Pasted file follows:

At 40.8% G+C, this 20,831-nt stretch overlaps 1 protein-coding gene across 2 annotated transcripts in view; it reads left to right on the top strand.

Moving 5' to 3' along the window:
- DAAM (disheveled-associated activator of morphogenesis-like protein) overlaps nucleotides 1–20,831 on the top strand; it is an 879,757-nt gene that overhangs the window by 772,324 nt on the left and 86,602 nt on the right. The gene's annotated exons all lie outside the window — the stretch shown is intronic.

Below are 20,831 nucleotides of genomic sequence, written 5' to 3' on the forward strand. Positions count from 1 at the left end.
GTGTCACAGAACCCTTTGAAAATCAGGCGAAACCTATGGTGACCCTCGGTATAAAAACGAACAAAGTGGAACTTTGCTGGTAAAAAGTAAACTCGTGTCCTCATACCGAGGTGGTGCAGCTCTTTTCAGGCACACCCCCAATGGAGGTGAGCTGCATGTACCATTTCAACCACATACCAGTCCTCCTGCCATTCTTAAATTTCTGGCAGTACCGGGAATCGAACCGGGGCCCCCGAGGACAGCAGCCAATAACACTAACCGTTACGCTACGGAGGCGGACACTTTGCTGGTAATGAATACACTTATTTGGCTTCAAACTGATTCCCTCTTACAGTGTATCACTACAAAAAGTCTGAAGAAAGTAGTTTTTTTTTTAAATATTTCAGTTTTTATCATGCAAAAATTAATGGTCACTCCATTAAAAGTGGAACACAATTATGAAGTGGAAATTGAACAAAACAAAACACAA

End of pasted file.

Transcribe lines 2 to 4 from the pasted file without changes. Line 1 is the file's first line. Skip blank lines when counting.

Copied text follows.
Moving 5' to 3' along the window:
- DAAM (disheveled-associated activator of morphogenesis-like protein) overlaps nucleotides 1–20,831 on the top strand; it is an 879,757-nt gene that overhangs the window by 772,324 nt on the left and 86,602 nt on the right. The gene's annotated exons all lie outside the window — the stretch shown is intronic.

Below are 20,831 nucleotides of genomic sequence, written 5' to 3' on the forward strand. Positions count from 1 at the left end.